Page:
• Kyodo


Daiei Inc. President Kunio Takagi pledged Thursday to bolster the supermarket chain’s marketing capabilities by bringing in new types of goods and renovating sales outlets.

Speaking at a general shareholders’ meeting, Takagi, who took charge of the retailing group following last year’s resignation of Daiei founder Isao Nakauchi, apologized for the decision to skip the dividend payment for the year that ended Feb. 28.

Daiei incurred huge costs due to its downsizing program and posted unconsolidated net losses of 192.18 billion yen for the last business year, its first loss in six years, against profits of 1.11 billion yen the previous year.

At the two-hour meeting, the shareholders were briefed about a newly devised three-year improvement plan to eliminate 4,000 jobs from the Daiei group workforce by shutting down unprofitable sales outlets.

But the explanations offered did not satisfy everyone.

One shareholder confronted Takagi, saying, “Not many shoppers have shown up in your sales outlets.”

The shareholders’ meeting was the first convened since Nakauchi, who led the Daiei group for four decades, was relegated to the sidelines. Daiei expects its unconsolidated pretax profits to jump 10-fold to 20 billion yen for the current year to February.

Big stores, small gains

April sales at department stores crawled up a meager 0.02 percent from a year earlier — adjusted for the change in the number of stores — snapping a six-month declining streak, the Japan Department Stores Association said Thursday.

Sales came to 684.6 billion yen, recovering levels seen in September, the association said in a report covering 300 outlets run by its 125 members.

The improvement was brought on by warmer weather during the month and department stores being open for more days, as well as renovations and sales events. There was also demand for interior goods from large-lot customers.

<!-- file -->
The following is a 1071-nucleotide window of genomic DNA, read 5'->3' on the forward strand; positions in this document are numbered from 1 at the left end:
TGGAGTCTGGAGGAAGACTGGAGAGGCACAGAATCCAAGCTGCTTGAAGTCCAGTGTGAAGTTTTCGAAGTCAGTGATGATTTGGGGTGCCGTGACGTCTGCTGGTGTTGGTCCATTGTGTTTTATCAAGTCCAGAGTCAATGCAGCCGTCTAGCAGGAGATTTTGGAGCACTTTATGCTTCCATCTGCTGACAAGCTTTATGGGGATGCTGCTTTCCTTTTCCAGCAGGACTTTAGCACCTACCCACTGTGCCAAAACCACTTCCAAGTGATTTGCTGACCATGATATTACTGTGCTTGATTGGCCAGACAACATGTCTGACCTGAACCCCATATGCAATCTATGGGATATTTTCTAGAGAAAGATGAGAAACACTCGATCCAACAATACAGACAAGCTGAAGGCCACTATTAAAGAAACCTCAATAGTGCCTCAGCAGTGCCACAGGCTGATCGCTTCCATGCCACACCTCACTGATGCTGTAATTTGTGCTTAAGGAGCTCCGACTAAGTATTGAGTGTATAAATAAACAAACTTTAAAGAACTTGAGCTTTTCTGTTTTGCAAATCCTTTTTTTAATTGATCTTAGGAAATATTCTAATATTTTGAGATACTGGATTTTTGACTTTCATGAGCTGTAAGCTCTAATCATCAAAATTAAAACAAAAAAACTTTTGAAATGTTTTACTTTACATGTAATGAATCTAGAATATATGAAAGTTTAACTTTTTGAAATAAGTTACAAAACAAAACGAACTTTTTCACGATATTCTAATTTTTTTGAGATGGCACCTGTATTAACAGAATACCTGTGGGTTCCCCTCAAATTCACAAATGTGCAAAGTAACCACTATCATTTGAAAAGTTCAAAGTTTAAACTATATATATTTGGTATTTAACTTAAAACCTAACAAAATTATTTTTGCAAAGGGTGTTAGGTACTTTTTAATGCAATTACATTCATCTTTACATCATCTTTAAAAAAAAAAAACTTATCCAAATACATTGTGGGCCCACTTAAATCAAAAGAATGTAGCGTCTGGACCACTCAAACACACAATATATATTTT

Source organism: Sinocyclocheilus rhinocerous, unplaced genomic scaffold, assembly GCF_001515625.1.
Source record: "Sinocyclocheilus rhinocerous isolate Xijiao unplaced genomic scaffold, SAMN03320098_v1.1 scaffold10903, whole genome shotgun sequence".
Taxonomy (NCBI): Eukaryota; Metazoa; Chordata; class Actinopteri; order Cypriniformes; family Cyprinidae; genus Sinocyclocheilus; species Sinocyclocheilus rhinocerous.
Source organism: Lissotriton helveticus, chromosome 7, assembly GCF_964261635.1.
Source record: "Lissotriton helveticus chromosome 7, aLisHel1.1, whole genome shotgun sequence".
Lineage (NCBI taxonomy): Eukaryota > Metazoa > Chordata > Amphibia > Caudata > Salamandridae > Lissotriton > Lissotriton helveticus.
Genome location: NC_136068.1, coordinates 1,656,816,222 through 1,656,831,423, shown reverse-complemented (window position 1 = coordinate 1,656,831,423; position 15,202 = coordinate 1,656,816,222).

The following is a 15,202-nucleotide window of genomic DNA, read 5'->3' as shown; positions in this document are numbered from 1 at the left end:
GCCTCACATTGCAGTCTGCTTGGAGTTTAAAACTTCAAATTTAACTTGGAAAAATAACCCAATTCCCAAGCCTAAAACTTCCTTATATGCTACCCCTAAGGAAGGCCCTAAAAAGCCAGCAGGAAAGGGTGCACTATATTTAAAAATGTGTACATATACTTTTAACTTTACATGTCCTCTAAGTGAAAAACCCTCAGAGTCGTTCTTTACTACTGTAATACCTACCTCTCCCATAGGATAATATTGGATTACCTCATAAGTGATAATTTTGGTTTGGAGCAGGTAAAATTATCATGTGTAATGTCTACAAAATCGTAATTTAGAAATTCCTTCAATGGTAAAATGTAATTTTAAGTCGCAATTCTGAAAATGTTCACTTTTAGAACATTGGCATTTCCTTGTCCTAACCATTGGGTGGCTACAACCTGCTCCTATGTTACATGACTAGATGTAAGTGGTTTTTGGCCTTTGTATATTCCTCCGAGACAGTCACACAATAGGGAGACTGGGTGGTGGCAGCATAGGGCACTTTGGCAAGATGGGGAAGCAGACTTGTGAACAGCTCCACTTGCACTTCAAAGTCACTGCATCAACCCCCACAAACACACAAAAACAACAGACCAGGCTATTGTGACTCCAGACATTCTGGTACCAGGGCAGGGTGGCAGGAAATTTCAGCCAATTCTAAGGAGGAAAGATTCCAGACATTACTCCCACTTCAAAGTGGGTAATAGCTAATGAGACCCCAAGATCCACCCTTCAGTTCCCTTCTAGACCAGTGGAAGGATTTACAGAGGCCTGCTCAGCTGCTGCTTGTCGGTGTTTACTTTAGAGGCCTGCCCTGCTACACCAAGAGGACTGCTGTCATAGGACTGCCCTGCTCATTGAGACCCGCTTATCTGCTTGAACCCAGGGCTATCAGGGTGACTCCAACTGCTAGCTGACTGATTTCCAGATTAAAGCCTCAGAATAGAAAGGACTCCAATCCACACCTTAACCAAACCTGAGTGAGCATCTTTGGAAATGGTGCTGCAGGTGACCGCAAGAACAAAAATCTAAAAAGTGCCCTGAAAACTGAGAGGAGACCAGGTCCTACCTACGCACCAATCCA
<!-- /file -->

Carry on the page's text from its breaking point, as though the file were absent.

The industry group warned, however, that there is “no big change” in the general weak trend.

Supermarkets quieter

Sales at supermarkets dropped 5.5 percent in April from a year earlier to 1.31 trillion yen, down for the 29th straight month, the Japan Chain Stores Association said Thursday.

The year-to-year percentage change is adjusted for a change in the number of stores.

Sales of spring items did well until the middle of the month, thanks to warm weather, but slowed toward the end of the month as the weather cooled.

Food sales, which accounted for 51.8 percent of overall sales, dropped 3.2 percent to 678.50 billion yen. Sales of clothes, 17.1 percent of overall sales, slipped 6.3 percent to 223.56 billion yen.

Sales of medical and cosmetic goods, furniture, electrical appliances and other daily commodities, which made up 21.4 percent, fell 6.9 percent to 280.60 billion yen.

In a time of both misinformation and too much information, quality journalism is more crucial than ever.
By subscribing, you can help us get the story right.